I was looking for a book specific to starting a custom bridal and dress business and wasn’t having any luck. I already had a book called Sewing to sell, which I reviewed here, but it’s written for people who want to sew things like bags and aprons for craft markets and Etsy. It’s a good book, but it doesn’t serve my needs.
It seems that there aren’t many books out there about making and designing bridal gowns and the business of running a custom shop. I ‘ve bought all the books I could find and will be reviewing them. Most are used and out of print, but can be found on Amazon in their used book marketplace. It was on Amazon that I found the book called How to start making money with your sewing by Karen Maslowski– Use your dressmaking, bridal, upholstery, crafts and drapery skills to earn extra income from home. I bought it for three dollars, and when it arrived, I spent the weekend reading it.
I am so glad I bought it. It may have been written back in 1998, but the advice in it is just as relevant for today as it was then. It doesn’t have any information about online marketing, but as a blogger and social media savvy person, that’s easy enough to figure out for myself. What it did do was give me thorough information on the nuts and bolts of working on my own. This book walked me through all the steps I need to start up my custom bridal business. It also has lots of interviews with women who have started their own sewing businesses, including one with now famous couture expert Susan Khalje, who I took a week long workshop with a couple years ago.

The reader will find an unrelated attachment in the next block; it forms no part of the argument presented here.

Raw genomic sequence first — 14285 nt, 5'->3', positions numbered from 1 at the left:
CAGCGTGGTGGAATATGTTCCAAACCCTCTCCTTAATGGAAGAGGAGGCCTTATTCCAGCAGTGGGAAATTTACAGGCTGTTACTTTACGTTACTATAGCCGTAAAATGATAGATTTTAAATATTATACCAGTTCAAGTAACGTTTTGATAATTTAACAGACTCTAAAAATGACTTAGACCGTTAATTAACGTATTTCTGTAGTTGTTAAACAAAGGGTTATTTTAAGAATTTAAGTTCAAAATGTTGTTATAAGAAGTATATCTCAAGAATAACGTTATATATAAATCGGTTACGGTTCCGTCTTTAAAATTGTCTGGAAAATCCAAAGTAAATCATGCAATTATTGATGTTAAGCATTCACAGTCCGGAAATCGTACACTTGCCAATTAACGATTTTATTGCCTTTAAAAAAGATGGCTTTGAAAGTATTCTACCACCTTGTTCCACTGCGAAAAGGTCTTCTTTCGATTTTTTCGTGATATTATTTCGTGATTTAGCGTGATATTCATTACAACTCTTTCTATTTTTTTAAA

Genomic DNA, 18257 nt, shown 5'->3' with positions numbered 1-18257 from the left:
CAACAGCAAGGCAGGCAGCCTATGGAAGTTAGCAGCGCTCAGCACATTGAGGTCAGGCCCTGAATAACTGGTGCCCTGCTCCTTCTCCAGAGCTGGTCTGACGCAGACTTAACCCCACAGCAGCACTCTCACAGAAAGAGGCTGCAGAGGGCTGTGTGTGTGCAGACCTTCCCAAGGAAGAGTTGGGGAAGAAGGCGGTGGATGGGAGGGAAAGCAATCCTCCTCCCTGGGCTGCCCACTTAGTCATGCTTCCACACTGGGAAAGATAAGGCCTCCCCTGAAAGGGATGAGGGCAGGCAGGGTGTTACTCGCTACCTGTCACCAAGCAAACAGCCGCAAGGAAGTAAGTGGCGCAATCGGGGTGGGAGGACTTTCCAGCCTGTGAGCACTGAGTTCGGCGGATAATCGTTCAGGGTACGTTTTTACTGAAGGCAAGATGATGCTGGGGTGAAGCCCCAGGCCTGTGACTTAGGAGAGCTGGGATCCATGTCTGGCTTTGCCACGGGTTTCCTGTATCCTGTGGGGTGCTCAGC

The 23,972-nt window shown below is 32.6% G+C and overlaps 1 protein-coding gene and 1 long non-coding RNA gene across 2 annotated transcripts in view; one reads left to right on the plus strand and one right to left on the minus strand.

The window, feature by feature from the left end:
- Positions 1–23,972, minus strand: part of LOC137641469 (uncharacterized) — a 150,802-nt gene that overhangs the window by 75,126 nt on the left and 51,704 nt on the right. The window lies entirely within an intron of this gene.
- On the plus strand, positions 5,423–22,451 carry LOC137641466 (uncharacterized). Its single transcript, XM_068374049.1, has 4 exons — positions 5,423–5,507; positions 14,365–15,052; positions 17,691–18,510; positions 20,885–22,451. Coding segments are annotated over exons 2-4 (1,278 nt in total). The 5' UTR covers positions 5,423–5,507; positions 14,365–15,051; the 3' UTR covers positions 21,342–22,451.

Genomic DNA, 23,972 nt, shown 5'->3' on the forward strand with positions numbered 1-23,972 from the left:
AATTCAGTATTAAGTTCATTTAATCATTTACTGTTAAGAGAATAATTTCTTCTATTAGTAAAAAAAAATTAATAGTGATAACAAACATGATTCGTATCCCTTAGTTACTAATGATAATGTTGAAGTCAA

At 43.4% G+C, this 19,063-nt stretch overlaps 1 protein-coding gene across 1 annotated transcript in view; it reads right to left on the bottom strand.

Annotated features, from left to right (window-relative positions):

Here’s a brief outline of the chapters:
- How to know if it’s time to turn your hobby into a business.
- Selecting the best specialization for your interests and hobbies.
- Equipping your business. Learn how to estimate your equipment needs and save money on start up costs. Insurance information and lots of information about sewing equipment.
- Maximizing your profits by learning how to price your work fairly for both you and your customers.
- Learn how to write a business plan for the future success of your business at the very beginning.
- Financing. Decide which start up method to use and how to know when to hire professional help.
- Successfully spread the word about your new business and develop your image.
- Using computers. This chapter obviously no longer apples to us today, but it was still fun to read about America Online, and about learning how to find sewing chat rooms! You’ve got Mail!
- The importance of networking and education and why continuing with your sewing education is vital to your growth.
- An appendix with examples of what to include in customer work orders, and on policy sheets.
It would be awesome if the author, Karen Maklowski would release a newly revised edition with some more updated pricing examples, but so far this book has the best information I’ve seen. There was so much great info; like make sure you have a policy about what to do should the bride gain a bunch of weight and the dress doesn’t fit anymore; adding on thirty percent to your fabric costs to the customer if you are providing fabric to pay for your overhead and gas to go and buy it; having a policy in place about making sure the client makes a preliminary deposit before you get started on a project.
Just lots of little things that I’m so grateful to learn about before I get started.